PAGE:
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Home Culture From immaculate nuns to superheroic exorcists: horror cinema prays to the Catholic Church | Culture

From immaculate nuns to superheroic exorcists: horror cinema prays to the Catholic Church | Culture

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‘The First Prophecy’ and ‘Immaculate’ update the classic icons of religion and demonstrate their validity on the screen through fear

Trailer for ‘The First Prophecy’.

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Trailer for ‘The First Prophecy’.Photo: Moris Puccio/20th Century Studios | Video: 20th Century Studio

“Welcome to your Sunday mass.” Since it was completed in 1929, Immanuel Presbyterian Church in Los Angeles has seen filming such as Sister Act 2 o John Wick, but nothing had bordered on heresy as much as what happened in this neo-Gothic construction one night last March. A woman, actress Sydney Sweeney, welcomed the most devoted moviegoers to see the horror film on the big screen Immaculate, rated Mature for including profanity, sacrilegious jokes, gory violence, nudity, and infanticide. The Confederation of American Pastors had classified it as morally offensive. For the distributor it was one more excuse to use Catholic imagery and multiply its marketing campaign.

Nuns who are silent more than they say, savior exorcists, burning crosses, deformed devils… Immaculate, which premieres on May 1 in Spain and stars one of the stars of the moment as an immaculate nun, is the latest example of a subgenre of horror that, despite the secularization of society, continues to produce and transform iconic images at the cinema. She does it in this case as everAnglo-Saxon name for that aesthetic that covers everything from fashion to pop culture through the fascination with nuns.

The genre that exploits the fear of nuns dates back to 1922 with The witch. In recent times it has had a successful exponent (exceeds 600 million dollars) in The nun (2018), which is part of the saga Warren expedient, horror landmark based on real events. Today this niche that nuns occupy within the subgenre of Catholic horror cinema has another exponent in theaters: The first prophecy, prequel to the five-film saga where a novice warrior fights against a clerical conspiracy to resurrect the antichrist.

It doesn’t even matter that Catholic orphanages or strict nuns no longer occupy a central role in the childhood landscape; the imagery does not lose meaning, maintains director Paco Plaza, who has become Veronica o Sister death in one of the great exponents of this subgenre in Spain: “The fear of the unknown, for what we cannot catalog empirically, always remains. It is the seed of any phobia. Catholicism is an inexhaustible source of iconic images, starting with the cross, which was actually an instrument of torture and is now used for everything. No one would think of carrying an electric chair as a pendant. “Catholicism is very rich in providing eternal images.” Why does it still work? “There is an aesthetic fascination with priests and nuns because, although they coexist in our world, they live with one foot in another reality. There is a certain everydayness of the supernatural there. That image of priests in cassocks and nuns in habits gives uniformity. The annulment of individuality surrendered to God is a powerful aesthetic decision. “Icons related to physical pain are a breeding ground.”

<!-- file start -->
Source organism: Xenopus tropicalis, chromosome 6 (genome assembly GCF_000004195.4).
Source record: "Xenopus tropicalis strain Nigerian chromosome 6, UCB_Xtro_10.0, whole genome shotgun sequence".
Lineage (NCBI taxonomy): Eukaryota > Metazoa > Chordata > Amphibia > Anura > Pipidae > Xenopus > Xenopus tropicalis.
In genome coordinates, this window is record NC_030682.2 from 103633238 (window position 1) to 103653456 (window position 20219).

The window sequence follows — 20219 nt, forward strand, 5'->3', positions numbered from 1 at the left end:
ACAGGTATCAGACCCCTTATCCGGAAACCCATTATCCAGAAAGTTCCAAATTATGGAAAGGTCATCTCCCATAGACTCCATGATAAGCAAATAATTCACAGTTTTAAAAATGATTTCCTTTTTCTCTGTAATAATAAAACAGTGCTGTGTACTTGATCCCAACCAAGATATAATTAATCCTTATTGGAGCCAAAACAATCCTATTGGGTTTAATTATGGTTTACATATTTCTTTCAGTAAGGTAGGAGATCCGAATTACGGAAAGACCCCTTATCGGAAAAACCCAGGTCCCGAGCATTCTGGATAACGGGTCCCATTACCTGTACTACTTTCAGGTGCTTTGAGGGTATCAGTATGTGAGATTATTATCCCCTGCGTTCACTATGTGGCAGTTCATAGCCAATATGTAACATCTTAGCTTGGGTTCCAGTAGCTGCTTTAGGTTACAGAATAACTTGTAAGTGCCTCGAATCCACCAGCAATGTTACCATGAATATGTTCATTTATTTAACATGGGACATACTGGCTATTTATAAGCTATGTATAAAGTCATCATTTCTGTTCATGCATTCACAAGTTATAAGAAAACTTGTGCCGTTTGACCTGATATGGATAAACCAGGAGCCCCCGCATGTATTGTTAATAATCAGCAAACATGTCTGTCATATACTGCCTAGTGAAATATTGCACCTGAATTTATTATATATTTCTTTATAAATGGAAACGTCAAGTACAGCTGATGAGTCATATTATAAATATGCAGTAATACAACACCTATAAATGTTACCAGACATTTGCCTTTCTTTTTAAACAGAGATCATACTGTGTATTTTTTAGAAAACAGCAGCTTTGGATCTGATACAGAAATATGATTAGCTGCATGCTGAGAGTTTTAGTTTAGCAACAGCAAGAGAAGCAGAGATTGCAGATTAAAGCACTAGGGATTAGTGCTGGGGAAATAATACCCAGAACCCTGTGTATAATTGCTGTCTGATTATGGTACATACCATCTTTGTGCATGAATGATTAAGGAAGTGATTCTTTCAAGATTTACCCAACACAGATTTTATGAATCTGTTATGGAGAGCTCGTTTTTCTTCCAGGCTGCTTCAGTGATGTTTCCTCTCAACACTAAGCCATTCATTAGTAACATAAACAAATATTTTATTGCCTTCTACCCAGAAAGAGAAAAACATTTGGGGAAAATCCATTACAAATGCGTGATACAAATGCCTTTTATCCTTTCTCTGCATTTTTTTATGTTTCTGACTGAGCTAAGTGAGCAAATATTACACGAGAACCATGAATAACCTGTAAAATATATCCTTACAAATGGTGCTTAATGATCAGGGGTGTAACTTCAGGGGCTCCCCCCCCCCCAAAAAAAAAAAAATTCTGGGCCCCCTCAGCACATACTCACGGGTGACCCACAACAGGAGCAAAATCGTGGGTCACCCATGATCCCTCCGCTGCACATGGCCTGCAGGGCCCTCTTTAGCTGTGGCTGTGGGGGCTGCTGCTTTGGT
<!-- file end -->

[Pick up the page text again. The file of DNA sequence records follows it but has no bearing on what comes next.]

Still from the film 'The Prophecy' (1976), by Richard Donner.
Still from the film ‘The Prophecy’ (1976), by Richard Donner.

Plaza highlights, in fact, Paco Delgado’s costumes in the latest installment of The prophecy. A film that, he says, has surprised him despite what is known, because of how this saga born in the seventies with a diabolical child as the protagonist (who later grew up in Sam Neill as an antichrist) now plays and uses the aesthetics of Catholicism in Rome, from the cathedral to the pictorial. “For 12 centuries the only manifestation of art was religious, it has its own brand. Whether we like it or not, it is our culture that appeals to us,” Plaza points out about a Church that based its teachings on terrors converted into cinematographic icons. It is no coincidence that at the center of the plot of newcomer Arkasha Stevenson’s film there is a rape. Nor that in 1971, where she is located, the loss of faith is reflected. The genre updates its message despite the usual image, although Plaza trusts that a movie about nuns could be shot in the present: “I take it as a challenge.”